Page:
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An intimate, lush green backyard — tucked away in a cozy Beverly Hills neighborhood — was the unlikely location of one of Hollywood’s biggest pot parties.
Just off Wilshire Boulevard at her bungalow/atelier, jewelry designer Jacquie Aiche and Spark the Conversation founder Bianca Green hosted a smoke-filled soiree Wednesday (at 4:20 sharp) with one goal in mind: opening a dialogue about weed.
Supermodels Kendall Jenner and Gigi Hadid, (both avid Aiche fans, as is legendary weed aficionado Rihanna), as well as Vanessa Hudgens mingled among vape pen vendors and browsed custom Mother denim chambray shirts embroidered with marijuana leaves. But alas, most of the celebs in attendance didn’t want their photos taken, pointing to the social stigma that pot still has in the culture — the very topic the event was created to discuss.
Hadid, who arrived with older sister and fellow model Alana Hadid, wore one of the cheeky “High My Name Is” nametags being dispensed at the door, writing in “Jelena”, and a pair of round sunglasses which she kept on despite the setting sun. The sisters, surrounded by guests who freely smoked the joints that littered every open surface of the space, enjoyed the laid back atmosphere and reggae music.
Hudgens, who was also accompanied by her sister, the younger Stella Hudgens, chatted with guests while wearing a crown of marijuana leaves, one of several passed around for photos.
Jenner, on the other hand, made a beeline for the studio (a converted garage) toward the back of the yard, darting through the smoke-filled space in order to check out Aiche’s new sweet leaf jewelry collection, including delicate pot leaf-shaped pendants, earrings and more.
The celebration of the new line, which Aiche said was a long time coming, given she’s included one or two “sweet leaves” in each of her previous collections through the years, also coincides with Prop 64’s placement on the California ballot. On Nov. 8, voters will decide whether or not to make the substance legal for recreational purposes for adults 21 and over. (Medicinal marijuana is currently legal in California; however, it is still illegal under federal law.)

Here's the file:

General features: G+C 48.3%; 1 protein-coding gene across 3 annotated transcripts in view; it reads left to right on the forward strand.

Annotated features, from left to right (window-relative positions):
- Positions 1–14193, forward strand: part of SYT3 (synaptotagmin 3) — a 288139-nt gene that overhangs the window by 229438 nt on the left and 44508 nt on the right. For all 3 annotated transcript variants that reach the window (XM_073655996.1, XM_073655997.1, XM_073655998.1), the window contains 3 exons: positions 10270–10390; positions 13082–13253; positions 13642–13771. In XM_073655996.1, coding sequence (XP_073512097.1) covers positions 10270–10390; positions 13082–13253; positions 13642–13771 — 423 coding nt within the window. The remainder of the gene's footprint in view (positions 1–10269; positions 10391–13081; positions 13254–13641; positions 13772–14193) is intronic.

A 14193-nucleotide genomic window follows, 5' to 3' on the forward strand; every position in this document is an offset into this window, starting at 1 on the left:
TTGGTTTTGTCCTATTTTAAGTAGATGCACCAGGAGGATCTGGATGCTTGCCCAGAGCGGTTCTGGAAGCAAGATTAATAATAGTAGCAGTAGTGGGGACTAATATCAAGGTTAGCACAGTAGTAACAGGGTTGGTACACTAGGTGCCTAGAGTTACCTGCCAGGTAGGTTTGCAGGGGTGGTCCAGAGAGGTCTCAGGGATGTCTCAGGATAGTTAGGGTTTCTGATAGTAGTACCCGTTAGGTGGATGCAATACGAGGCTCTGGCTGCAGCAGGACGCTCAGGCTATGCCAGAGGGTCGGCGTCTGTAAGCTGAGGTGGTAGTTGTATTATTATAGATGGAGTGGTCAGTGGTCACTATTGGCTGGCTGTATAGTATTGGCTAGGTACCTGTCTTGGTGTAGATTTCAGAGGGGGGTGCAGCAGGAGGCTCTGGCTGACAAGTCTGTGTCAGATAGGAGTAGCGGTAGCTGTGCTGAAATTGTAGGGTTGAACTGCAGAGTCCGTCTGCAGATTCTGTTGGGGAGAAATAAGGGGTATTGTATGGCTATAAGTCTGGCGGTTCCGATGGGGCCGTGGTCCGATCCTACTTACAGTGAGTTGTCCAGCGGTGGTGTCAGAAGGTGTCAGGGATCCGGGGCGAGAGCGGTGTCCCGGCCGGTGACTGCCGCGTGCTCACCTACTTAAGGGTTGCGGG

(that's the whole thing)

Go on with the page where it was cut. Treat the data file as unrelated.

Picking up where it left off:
“Fashion brings awareness,” Aiche told Pret-a-Reporter. “It’s a sense of personal freedom, it’s how somebody feels when they’re wearing the sweet leaf on a shirt and they’re walking down the street — maybe someone gives them a wink. It’s an underground community.”
The nature of the “underground” community, is one of the reasons Green founded the Spark the Conversation movement. “My involvement really came from being a patient advocate, and also doing everything I could to change the social stigma of cannabis and people who use it,” she said, noting that she is a regular user of medicinal marijuana to treat a spinal cord injury.
Green has subsequently worked with several celebrity weed advocates, including Snoop Dogg and Wiz Khalifa, in order to encourage others to step out of the “green closet,” and help non-smokers understand not everyone who partakes in cannabis is necessarily the cliche, unproductive “stoner.”
“I had a good network from my prior career which was in modeling, music, film and fashion, but I was able to do a crossover with some of my celebrity friends and bring them into the fold,” said Green of growing the movement and becoming involved with Aiche, whom she met five years ago.
For Aiche, fashion has been a crucial tool for opening the door to conversation. “Especially for women in my culture and in my community, it was a way to come out,” she said of wearing exotic skins and high-end jewels emblazoned with leaves to show their support of cannabis use, rather than carrying tired Bic lighters or tacky trucker hats. “Look, we’re not Deadheads. We work full time jobs. We still find a way to enjoy our cannabis — and not abuse it.”
Scout Durwood and Jessica Roth, stars of the Snoop Dogg-produced MTV pot comedy Mary + Jane, also chimed in about how Hollywood can work to break the stigma as well. “There are a lot of women involved in the cannabis business, so the girl power aspect feels really good,” said Durwood.
The show’s writer, Deborah Kaplan, added, “We’re also talking about millennials and female entrepreneurs, and that spirit of the new frontier. There’s no glass ceiling in place here.” She added with a smile, “There’s no grass ceiling.”
“Getting out information is a good thing,” added Durwood. “Especially in a nation that otherwise functions in relative gridlock, it’s pretty sweet.”
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Melvin Van Peebles